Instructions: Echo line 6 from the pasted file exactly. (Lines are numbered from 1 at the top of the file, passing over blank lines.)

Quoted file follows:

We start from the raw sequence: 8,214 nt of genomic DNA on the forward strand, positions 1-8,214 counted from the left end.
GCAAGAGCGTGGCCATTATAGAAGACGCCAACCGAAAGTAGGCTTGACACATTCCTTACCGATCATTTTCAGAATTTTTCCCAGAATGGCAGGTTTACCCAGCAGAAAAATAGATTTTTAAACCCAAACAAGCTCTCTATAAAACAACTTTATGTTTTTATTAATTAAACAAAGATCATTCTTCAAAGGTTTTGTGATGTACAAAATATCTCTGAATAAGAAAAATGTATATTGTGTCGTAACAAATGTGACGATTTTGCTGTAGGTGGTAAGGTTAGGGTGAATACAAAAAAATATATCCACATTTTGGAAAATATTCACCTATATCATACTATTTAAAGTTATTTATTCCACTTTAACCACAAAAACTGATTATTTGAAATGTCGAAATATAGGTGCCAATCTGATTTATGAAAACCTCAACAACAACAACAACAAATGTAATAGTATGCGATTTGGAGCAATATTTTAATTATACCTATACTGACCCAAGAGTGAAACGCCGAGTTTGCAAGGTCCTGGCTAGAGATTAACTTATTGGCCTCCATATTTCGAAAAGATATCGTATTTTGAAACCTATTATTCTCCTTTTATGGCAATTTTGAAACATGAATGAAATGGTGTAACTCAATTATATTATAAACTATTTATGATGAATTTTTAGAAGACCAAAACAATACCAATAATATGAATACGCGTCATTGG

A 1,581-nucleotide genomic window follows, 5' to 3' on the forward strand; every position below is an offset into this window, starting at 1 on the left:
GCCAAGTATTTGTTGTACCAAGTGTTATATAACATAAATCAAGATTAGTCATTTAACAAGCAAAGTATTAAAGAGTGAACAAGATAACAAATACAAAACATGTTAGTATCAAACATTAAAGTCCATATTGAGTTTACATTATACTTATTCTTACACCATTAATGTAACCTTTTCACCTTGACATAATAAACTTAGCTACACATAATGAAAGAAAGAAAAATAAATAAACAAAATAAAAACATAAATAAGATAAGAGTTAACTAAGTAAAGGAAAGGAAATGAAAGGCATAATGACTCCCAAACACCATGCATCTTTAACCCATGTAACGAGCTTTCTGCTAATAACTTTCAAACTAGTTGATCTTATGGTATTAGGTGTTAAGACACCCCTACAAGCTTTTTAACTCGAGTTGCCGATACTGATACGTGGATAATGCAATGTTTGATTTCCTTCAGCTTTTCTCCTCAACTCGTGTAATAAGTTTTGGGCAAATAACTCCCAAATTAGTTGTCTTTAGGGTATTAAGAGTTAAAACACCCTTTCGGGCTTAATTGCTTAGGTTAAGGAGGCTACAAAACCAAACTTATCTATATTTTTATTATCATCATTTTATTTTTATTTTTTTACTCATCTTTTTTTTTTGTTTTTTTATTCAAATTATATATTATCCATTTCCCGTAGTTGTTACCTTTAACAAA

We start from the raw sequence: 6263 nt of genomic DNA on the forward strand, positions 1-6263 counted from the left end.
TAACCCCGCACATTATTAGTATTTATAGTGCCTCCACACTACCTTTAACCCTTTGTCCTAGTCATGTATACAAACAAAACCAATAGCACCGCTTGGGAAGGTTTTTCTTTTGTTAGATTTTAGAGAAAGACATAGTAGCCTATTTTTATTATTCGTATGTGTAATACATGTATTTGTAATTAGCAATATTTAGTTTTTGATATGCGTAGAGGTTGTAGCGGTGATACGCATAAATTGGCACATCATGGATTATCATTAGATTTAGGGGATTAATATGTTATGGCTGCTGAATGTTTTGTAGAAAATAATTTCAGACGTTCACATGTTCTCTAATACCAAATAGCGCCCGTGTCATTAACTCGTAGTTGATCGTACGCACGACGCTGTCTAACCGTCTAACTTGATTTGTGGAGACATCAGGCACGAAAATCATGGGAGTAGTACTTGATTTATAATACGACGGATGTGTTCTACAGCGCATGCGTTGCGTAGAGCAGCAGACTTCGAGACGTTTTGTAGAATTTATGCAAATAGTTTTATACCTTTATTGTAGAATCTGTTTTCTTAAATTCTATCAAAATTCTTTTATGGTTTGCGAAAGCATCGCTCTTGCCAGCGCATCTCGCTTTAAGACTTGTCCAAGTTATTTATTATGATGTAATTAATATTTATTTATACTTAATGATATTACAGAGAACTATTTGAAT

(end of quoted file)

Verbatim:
TAACCCCGCACATTATTAGTATTTATAGTGCCTCCACACTACCTTTAACCCTTTGTCCTAGTCATGTATACAAACAAAACCAATAGCACCGCTTGGGAAGGTTTTTCTTTTGTTAGATTTTAGAGAAAGACATAGTAGCCTATTTTTATTATTCGTATGTGTAATACATGTATTTGTAATTAGCAATATTTAGTTTTTGATATGCGTAGAGGTTGTAGCGGTGATACGCATAAATTGGCACATCATGGATTATCATTAGATTTAGGGGATTAATATGTTATGGCTGCTGAATGTTTTGTAGAAAATAATTTCAGACGTTCACATGTTCTCTAATACCAAATAGCGCCCGTGTCATTAACTCGTAGTTGATCGTACGCACGACGCTGTCTAACCGTCTAACTTGATTTGTGGAGACATCAGGCACGAAAATCATGGGAGTAGTACTTGATTTATAATACGACGGATGTGTTCTACAGCGCATGCGTTGCGTAGAGCAGCAGACTTCGAGACGTTTTGTAGAATTTATGCAAATAGTTTTATACCTTTATTGTAGAATCTGTTTTCTTAAATTCTATCAAAATTCTTTTATGGTTTGCGAAAGCATCGCTCTTGCCAGCGCATCTCGCTTTAAGACTTGTCCAAGTTATTTATTATGATGTAATTAATATTTATTTATACTTAATGATATTACAGAGAACTATTTGAAT